Female employment in the UK has risen through the decades. The most recent statistics show that as a proportion of the population, 76.3% of women aged 16-64 are in employment, compared to 52.7% of women back in 1971.
Photo credit: Office for National Statistics 2020
Momentous legislation such as the Equality Act 2010 and consistent additions to the Employment Act 1996, such as the Shared Parental Leave Regulations 2014, have perhaps helped women to feel better represented in the workplace - empowering them to juggle careers and families, seek promotions and enter professions previously dominated by men.
The Equality Act was first introduced in 1970, and prohibited less favourable treatment between men and women, in terms of pay. The Act was amended in 2010 to consolidate several pieces of legislation, ensure equal pay for both genders for equal work and protect employees from discrimination.
Despite these positive movements, we cannot ignore the gender pay gap. An issue that wasn’t really brought to light up until 2018, when 10,000 UK companies provided details of the differences between male and female salaries. The main conclusion and headline fact being that three-quarters of firms were paying men more than women, but also that men were more often in more senior jobs and receiving higher bonuses. With countries such as Iceland making it illegal to pay men more than women, I doubt it will be long until we see similar legislation being passed in the Houses of Parliament!
Shared Parental Leave, although complicated to get your head around, is a ground-breaking revelation. And yet whilst this is a fantastic option, it is quite surprising that the take up may be as low as 2%. Admittedly, not everyone is eligible, as you have to be employed for 26 weeks by the time of the 15th week of pregnancy (complicated, right?) or it may not be financially viable to reduce your income to statutory pay. But I can’t help but think that other reasons may be due to men perhaps feeling embarrassed to ask to execute their right, feeling they will not be supported or respected by their employers and co-workers. I hope this isn’t the case though as in today’s workplace, we should be empowering everyone, both male and female, to have careers and a family simultaneously.
On the subject of working mothers, in 2015, 72% of ‘working age’ mothers were in paid work, compared to just 50% in 1975 and the number of women in full time employment has risen from 29% in 1985 to 44% in 2017. The rise of women’s employment in the UK can only be a good thing, although it has been suggested that the increase is largely the result of a huge change in working patterns. For instance, many women are now cohabitating and having children less frequently and later in life which are contributory factors towards these statistics. Perhaps this shift is because more women are focusing on careers first then returning to work after childbirth. Having the right to request flexible working, part time working or working from home, has certainly aided women in balancing family and work.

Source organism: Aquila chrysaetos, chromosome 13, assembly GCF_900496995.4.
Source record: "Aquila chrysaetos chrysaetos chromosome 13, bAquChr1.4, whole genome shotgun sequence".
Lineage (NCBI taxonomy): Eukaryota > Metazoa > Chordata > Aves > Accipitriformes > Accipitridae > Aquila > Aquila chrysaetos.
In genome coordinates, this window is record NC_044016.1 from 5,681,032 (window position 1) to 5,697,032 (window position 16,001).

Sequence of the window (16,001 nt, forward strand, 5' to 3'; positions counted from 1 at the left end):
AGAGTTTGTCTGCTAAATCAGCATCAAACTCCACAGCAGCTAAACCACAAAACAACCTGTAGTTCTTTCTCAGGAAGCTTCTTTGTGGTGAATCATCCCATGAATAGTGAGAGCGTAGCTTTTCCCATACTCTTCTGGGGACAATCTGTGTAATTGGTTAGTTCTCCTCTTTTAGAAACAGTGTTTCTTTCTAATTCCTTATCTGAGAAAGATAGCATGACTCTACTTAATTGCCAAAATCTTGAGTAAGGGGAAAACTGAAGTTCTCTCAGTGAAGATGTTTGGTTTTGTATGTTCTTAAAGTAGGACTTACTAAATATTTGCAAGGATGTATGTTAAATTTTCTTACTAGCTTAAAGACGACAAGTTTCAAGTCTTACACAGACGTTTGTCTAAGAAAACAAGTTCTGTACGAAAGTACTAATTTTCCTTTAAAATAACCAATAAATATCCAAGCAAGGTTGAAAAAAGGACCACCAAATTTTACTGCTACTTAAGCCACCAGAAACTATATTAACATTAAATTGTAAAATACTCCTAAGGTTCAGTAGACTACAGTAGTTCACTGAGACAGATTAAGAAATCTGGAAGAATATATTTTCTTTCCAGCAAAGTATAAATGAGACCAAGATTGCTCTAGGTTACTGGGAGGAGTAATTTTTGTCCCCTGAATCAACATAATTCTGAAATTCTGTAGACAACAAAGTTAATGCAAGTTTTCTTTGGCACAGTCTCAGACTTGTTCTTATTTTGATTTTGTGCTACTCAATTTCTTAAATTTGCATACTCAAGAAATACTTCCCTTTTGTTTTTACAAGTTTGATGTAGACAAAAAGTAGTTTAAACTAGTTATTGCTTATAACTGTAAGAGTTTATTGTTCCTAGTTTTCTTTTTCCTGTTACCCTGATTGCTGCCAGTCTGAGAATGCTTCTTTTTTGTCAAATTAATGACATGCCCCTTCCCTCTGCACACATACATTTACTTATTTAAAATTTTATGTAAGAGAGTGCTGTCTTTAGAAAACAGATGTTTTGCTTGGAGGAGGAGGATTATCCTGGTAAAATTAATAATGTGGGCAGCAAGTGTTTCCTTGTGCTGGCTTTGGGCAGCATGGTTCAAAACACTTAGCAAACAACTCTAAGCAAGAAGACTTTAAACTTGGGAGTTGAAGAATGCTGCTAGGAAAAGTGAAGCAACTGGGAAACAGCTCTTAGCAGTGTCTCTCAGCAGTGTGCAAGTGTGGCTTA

The increase in state pension for women is no doubt a significant factor in the rise in female employment. Previously, women could retire at 60, whilst men retired at 65. Then in 2007, legislation changed to increase the age and to create a timetable to ensure both men and women retired at the same age. This was sped up in 2011, affecting around 5 million people born between 1953 and 1960. If you’re wondering, the retirement age is set to rise again to 66 by 2020 and 68 between 2024 and 2046.
Although we still have a long way to go to ensure true equality in the workplace in an effort to further increase female employment, it is important to reflect on how far we have come over the last couple of decades. I’m personally hoping we follow Iceland’s example and make it illegal to pay women less than men for doing the same job. I’d also like to see the introduction of better maternity and paternity rights, such as full paid leave and a guaranteed return to your role, like Norway and Sweden. What changes would you like to see in the future? Tweet me @forwardrole_rw or connect with me on LinkedIn.
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